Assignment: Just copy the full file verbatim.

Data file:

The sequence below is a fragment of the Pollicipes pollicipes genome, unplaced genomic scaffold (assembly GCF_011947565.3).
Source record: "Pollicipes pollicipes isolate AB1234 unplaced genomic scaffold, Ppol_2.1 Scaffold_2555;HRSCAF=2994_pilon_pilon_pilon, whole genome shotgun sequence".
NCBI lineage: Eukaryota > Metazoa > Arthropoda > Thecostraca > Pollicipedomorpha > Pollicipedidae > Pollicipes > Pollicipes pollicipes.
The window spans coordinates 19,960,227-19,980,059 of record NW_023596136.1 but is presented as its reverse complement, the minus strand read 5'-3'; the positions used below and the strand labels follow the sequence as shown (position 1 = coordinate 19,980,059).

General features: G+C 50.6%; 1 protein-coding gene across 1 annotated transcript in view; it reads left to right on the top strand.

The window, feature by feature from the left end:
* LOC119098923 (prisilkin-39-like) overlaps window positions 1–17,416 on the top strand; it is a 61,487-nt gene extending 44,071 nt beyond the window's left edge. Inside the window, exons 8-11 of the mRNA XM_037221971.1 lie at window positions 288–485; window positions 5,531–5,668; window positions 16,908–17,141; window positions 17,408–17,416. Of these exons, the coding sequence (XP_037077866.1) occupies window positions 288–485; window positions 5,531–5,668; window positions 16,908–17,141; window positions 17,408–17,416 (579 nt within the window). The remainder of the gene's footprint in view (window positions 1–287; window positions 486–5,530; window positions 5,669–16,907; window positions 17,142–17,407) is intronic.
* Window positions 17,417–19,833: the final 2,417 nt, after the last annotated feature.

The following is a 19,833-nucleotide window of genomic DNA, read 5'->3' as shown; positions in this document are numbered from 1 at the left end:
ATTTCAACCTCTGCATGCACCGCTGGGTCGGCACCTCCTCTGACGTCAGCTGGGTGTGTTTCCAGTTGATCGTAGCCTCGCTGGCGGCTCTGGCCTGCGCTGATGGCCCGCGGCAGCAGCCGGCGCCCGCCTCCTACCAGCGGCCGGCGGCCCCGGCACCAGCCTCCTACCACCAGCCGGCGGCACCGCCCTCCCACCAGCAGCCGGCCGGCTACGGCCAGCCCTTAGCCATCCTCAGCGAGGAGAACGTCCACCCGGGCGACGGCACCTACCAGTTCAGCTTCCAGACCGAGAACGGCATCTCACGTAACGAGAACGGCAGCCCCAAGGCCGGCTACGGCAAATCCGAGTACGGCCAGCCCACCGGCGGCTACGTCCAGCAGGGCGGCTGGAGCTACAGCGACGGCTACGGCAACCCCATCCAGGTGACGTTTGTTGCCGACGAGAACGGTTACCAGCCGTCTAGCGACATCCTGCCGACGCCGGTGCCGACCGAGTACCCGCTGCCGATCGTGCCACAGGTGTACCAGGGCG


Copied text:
The sequence below is a fragment of the Pollicipes pollicipes genome, unplaced genomic scaffold (assembly GCF_011947565.3).
Source record: "Pollicipes pollicipes isolate AB1234 unplaced genomic scaffold, Ppol_2.1 Scaffold_2555;HRSCAF=2994_pilon_pilon_pilon, whole genome shotgun sequence".
NCBI lineage: Eukaryota > Metazoa > Arthropoda > Thecostraca > Pollicipedomorpha > Pollicipedidae > Pollicipes > Pollicipes pollicipes.
The window spans coordinates 19,960,227-19,980,059 of record NW_023596136.1 but is presented as its reverse complement, the minus strand read 5'-3'; the positions used below and the strand labels follow the sequence as shown (position 1 = coordinate 19,980,059).

General features: G+C 50.6%; 1 protein-coding gene across 1 annotated transcript in view; it reads left to right on the top strand.

The window, feature by feature from the left end:
* LOC119098923 (prisilkin-39-like) overlaps window positions 1–17,416 on the top strand; it is a 61,487-nt gene extending 44,071 nt beyond the window's left edge. Inside the window, exons 8-11 of the mRNA XM_037221971.1 lie at window positions 288–485; window positions 5,531–5,668; window positions 16,908–17,141; window positions 17,408–17,416. Of these exons, the coding sequence (XP_037077866.1) occupies window positions 288–485; window positions 5,531–5,668; window positions 16,908–17,141; window positions 17,408–17,416 (579 nt within the window). The remainder of the gene's footprint in view (window positions 1–287; window positions 486–5,530; window positions 5,669–16,907; window positions 17,142–17,407) is intronic.
* Window positions 17,417–19,833: the final 2,417 nt, after the last annotated feature.

The following is a 19,833-nucleotide window of genomic DNA, read 5'->3' as shown; positions in this document are numbered from 1 at the left end:
ATTTCAACCTCTGCATGCACCGCTGGGTCGGCACCTCCTCTGACGTCAGCTGGGTGTGTTTCCAGTTGATCGTAGCCTCGCTGGCGGCTCTGGCCTGCGCTGATGGCCCGCGGCAGCAGCCGGCGCCCGCCTCCTACCAGCGGCCGGCGGCCCCGGCACCAGCCTCCTACCACCAGCCGGCGGCACCGCCCTCCCACCAGCAGCCGGCCGGCTACGGCCAGCCCTTAGCCATCCTCAGCGAGGAGAACGTCCACCCGGGCGACGGCACCTACCAGTTCAGCTTCCAGACCGAGAACGGCATCTCACGTAACGAGAACGGCAGCCCCAAGGCCGGCTACGGCAAATCCGAGTACGGCCAGCCCACCGGCGGCTACGTCCAGCAGGGCGGCTGGAGCTACAGCGACGGCTACGGCAACCCCATCCAGGTGACGTTTGTTGCCGACGAGAACGGTTACCAGCCGTCTAGCGACATCCTGCCGACGCCGGTGCCGACCGAGTACCCGCTGCCGATCGTGCCACAGGTGTACCAGGGCG